Three-in-ten Protestants say they attend multiple types of religious services, including those who attend services at Protestant denominations different than their own; 18% of Protestants indicate that they attend non-Protestant services.
More than four-in-ten black Protestants (42%) and roughly one-quarter of white evangelical and mainline Protestants (28% and 24%, respectively) regularly or occasionally attend services at a faith other than their own. Among all three groups of Protestants, the most commonly cited type of services attended (other than services of one’s own faith) are those of other Protestant denominations (40% among black Protestants, 24% among white evangelicals and 22% among white mainline Protestants). However, significant numbers within all three Protestant traditions report sometimes attending Catholic Mass; this includes nearly one-in-five black Protestants (19%), 13% of white evangelicals and 14% of mainline Protestants. Fewer say they attend Jewish synagogues or Muslim mosques.
Roughly one-in-five Catholics say they attend services of at least one faith other than Catholicism, with most of these (18% of Catholics overall and 16% of white Catholics) saying they attend Protestant services. About one-in-twenty Catholics report attending services at Jewish synagogues (5%) and 1% say they attend Muslim mosques.
Attending religious services at more than one place is most common among those who attend services only occasionally. Among those who attend services once or twice a month or a few times a year, fully six-in-ten (59%) attend services at more than one place, including four-in-ten who attend religious services of faiths other than their own. Among those who say they attend services on a weekly basis, fewer say they attend at more than one place (39%); still, more than a quarter of Americans who are regular, weekly attenders at religious services (28%) say they also attend services outside their own faith, not counting when they are traveling or special occasions like weddings and funerals. (Respondents who seldom or never attend religious services were not asked about where they attend.)
The survey finds a complex link between attending multiple types of religious services and being in religiously mixed marriages. The key distinction between those in religiously mixed versus religiously matched marriages is in the overall level of religious commitment, with those in religiously mixed marriages exhibiting lower levels of religious commitment, as measured by frequency of attendance at worship services. Among those in religiously mixed marriages, fully four-in-ten (43%) say they seldom or never attend religious services, twice as high as seen among those married to someone of the same faith (21%).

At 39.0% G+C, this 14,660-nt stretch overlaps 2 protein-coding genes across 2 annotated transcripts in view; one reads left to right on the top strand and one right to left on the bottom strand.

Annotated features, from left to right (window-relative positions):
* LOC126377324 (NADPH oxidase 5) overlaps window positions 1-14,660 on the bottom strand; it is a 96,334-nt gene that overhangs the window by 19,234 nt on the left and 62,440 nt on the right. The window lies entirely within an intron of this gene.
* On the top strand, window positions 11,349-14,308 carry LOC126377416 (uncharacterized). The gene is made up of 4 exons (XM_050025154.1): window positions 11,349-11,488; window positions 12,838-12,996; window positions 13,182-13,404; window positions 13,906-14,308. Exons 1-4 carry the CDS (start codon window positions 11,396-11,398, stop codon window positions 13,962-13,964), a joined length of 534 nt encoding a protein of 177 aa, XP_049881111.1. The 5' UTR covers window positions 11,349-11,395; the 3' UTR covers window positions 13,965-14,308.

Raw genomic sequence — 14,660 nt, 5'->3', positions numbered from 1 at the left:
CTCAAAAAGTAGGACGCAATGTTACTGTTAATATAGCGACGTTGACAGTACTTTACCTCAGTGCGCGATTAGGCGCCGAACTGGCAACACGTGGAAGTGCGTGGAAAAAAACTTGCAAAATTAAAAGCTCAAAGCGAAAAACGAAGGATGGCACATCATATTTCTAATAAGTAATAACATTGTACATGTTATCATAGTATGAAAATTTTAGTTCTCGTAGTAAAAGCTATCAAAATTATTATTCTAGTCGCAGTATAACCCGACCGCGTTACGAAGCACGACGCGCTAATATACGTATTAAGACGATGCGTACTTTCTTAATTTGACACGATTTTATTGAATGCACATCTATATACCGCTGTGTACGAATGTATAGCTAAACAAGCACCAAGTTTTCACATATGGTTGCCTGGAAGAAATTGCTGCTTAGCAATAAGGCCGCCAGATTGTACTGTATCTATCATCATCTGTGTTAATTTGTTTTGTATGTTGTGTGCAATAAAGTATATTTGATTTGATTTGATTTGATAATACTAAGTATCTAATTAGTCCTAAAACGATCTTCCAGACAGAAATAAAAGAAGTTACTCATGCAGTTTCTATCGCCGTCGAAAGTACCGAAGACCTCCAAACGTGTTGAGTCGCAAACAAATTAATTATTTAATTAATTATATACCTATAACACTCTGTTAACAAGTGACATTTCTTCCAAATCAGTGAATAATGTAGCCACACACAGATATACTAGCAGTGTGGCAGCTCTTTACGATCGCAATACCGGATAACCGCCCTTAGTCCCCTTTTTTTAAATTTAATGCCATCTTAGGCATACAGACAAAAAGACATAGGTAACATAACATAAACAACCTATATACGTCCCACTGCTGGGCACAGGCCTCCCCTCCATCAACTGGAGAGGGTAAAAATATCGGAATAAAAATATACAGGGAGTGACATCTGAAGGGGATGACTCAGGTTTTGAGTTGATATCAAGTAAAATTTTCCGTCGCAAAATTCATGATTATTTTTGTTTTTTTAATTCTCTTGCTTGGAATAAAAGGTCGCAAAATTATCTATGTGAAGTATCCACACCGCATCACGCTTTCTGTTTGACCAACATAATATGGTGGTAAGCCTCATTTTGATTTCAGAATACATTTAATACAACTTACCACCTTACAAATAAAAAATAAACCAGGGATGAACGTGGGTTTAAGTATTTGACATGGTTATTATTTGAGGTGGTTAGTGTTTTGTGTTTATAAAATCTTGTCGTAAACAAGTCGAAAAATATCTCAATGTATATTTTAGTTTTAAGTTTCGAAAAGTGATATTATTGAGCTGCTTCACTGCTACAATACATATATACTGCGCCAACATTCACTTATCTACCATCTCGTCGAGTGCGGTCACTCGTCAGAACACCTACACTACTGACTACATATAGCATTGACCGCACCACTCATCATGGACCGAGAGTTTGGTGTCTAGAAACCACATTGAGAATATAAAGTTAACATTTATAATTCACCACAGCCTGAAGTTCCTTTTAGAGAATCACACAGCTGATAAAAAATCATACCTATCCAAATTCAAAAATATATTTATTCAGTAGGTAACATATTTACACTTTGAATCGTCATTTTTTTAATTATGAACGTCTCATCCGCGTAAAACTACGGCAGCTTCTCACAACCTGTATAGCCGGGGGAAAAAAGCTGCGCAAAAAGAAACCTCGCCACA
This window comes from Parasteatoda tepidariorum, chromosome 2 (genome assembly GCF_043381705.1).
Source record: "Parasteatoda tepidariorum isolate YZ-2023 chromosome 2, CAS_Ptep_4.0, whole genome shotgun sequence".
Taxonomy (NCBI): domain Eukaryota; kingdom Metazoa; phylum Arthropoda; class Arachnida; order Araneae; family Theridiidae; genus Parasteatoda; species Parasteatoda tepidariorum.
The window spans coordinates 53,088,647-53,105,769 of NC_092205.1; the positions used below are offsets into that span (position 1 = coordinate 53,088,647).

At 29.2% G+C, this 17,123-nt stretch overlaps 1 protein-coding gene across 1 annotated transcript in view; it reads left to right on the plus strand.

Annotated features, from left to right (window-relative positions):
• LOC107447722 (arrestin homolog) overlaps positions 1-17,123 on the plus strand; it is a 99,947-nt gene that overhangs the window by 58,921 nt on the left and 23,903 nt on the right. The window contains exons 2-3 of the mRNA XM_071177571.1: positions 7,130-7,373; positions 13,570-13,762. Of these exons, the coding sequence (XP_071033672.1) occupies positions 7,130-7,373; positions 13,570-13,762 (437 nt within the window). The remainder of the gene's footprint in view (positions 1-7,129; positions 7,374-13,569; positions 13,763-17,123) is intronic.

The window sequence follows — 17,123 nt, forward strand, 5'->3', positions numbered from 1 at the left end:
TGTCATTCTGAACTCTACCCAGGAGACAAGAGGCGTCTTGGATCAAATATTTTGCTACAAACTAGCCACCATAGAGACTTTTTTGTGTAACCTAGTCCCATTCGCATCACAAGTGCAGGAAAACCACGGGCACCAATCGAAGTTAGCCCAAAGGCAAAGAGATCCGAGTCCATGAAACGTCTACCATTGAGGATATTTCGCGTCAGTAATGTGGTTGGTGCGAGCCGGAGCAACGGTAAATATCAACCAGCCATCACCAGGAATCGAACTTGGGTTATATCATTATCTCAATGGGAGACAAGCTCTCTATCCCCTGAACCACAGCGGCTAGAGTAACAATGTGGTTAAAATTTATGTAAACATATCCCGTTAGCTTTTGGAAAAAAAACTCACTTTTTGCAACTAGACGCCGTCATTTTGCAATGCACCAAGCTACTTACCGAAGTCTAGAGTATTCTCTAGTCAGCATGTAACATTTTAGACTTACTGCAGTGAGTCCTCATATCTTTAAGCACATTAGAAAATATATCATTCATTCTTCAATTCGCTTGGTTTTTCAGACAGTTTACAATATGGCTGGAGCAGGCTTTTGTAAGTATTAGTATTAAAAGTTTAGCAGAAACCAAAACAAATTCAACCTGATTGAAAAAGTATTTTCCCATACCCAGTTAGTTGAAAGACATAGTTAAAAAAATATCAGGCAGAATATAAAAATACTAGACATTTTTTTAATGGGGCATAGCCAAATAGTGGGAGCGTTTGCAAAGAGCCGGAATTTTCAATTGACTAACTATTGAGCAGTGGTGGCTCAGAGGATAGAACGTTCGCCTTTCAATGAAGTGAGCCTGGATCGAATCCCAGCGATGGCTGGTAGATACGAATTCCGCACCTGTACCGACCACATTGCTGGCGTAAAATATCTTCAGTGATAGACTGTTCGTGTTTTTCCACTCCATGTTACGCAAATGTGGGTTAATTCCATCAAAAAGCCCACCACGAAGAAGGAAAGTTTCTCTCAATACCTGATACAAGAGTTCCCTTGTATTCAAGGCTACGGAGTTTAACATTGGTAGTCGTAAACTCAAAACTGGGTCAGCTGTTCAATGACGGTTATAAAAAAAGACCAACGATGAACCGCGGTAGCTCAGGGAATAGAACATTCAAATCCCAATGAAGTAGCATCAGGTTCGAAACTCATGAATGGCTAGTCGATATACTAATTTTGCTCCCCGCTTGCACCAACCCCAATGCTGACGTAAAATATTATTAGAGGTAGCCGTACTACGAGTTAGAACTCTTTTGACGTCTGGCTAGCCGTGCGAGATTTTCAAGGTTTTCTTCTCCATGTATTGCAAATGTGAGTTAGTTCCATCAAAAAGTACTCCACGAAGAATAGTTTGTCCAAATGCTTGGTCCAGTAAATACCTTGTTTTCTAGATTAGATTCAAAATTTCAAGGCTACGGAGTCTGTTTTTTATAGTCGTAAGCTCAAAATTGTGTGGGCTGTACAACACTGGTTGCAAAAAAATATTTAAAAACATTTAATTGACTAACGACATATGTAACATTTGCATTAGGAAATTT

On the surface, people who are married to a spouse from a faith different than their own are neither more nor less likely than married people overall to attend multiple types of religious services (25% among all of those in religiously mixed relationships, 24% among those in religiously matched marriages). However, among those who attend religious services at least yearly, more than four-in-ten in mixed marriages attend services of faiths different than their own, compared with roughly three-in-ten of those married to someone of the same faith.
In addition to asking about the types of religious services that people attend, the survey also asked about the locations or venues in which these services are held. Most people who attend services at least yearly do so at a church or other house of worship. But a significant minority of Americans (11%) say they go to services at other locations, either instead of (3%) or in addition to (8%) services in a regular house of worship.
Roughly one-in-six white evangelicals attend religious services in a place other than a church or house of worship (16%), as do 13% of black Protestants. Nearly one-in-ten white mainline Protestants say the same (9%), while the comparable figures among Catholics and the unaffiliated are 5% and 6%, respectively.
Homes are the most popular alternative venue to churches and other houses of worship. About 7% of Americans say they attend religious services in someone’s home. Attending services in homes is somewhat more common among Protestants (9%) than among Catholics (4%).